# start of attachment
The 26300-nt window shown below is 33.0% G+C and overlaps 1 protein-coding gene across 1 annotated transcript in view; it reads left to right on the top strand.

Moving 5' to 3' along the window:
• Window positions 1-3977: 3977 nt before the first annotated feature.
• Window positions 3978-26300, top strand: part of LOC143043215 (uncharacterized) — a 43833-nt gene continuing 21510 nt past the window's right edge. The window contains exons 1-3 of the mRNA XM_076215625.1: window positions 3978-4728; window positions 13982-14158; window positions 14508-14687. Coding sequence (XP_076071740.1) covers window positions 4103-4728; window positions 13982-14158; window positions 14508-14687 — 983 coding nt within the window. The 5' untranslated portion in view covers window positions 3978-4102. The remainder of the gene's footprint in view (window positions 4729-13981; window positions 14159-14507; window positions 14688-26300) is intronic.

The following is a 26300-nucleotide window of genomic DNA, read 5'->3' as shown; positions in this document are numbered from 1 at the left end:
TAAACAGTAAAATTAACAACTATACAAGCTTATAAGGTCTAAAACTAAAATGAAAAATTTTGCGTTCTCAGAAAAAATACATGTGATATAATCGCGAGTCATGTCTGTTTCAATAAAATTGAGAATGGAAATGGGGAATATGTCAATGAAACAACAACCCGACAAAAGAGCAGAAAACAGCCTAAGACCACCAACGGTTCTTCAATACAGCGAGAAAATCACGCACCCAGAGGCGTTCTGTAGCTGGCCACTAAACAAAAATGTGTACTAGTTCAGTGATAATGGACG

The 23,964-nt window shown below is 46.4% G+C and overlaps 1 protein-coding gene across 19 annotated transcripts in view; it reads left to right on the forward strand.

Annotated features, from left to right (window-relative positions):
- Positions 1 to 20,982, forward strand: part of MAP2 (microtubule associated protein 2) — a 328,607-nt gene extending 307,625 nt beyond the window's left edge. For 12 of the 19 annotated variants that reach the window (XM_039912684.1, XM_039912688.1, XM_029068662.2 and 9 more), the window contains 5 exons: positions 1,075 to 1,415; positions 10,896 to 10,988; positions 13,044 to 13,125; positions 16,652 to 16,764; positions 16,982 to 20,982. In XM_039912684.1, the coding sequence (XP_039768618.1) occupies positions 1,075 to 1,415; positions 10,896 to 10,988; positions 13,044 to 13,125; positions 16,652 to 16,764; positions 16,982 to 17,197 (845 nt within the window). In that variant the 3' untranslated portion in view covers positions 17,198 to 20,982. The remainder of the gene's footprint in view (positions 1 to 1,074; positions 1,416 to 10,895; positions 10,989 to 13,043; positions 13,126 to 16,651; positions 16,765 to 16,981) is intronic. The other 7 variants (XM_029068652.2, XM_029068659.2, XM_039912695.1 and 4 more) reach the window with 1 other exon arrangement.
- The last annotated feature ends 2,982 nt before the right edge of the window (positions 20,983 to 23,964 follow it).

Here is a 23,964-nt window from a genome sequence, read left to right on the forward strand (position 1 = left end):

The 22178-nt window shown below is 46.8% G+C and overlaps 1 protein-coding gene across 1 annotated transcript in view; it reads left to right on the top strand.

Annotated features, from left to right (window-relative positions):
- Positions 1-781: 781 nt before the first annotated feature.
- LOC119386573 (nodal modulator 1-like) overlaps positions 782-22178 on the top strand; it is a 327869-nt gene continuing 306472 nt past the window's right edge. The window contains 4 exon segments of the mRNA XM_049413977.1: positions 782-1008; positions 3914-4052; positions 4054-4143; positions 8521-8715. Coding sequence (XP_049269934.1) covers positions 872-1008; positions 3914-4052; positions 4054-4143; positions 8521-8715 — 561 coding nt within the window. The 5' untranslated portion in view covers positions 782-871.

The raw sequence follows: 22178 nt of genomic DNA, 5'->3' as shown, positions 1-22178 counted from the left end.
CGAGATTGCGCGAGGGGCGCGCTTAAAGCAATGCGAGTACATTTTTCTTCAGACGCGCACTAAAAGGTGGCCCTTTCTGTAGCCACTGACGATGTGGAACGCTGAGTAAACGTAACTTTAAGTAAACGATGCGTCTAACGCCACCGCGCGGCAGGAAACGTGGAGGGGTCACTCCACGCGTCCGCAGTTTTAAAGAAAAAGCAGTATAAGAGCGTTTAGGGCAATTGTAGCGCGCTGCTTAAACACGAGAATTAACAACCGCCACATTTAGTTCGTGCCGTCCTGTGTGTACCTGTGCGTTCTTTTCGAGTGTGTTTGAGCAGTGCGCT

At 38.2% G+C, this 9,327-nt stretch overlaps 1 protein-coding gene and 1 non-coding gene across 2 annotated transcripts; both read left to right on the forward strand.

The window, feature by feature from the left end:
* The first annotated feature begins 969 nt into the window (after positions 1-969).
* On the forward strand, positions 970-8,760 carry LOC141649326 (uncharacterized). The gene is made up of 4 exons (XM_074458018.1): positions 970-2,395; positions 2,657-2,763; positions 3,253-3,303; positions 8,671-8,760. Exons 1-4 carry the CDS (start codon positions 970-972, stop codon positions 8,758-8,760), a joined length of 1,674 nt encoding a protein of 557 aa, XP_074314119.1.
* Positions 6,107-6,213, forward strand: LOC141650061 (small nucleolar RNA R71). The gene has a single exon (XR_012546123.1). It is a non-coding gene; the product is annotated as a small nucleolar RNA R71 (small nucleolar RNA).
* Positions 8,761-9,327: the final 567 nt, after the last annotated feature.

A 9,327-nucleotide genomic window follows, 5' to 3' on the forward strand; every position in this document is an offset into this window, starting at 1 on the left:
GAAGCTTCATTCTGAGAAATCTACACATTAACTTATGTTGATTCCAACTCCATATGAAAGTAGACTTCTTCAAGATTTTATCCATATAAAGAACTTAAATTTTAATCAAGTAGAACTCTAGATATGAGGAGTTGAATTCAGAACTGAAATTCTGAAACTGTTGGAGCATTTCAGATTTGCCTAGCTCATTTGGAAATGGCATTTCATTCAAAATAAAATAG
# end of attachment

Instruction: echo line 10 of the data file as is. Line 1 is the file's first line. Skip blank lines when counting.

- The last annotated feature ends 2,982 nt before the right edge of the window (positions 20,983 to 23,964 follow it).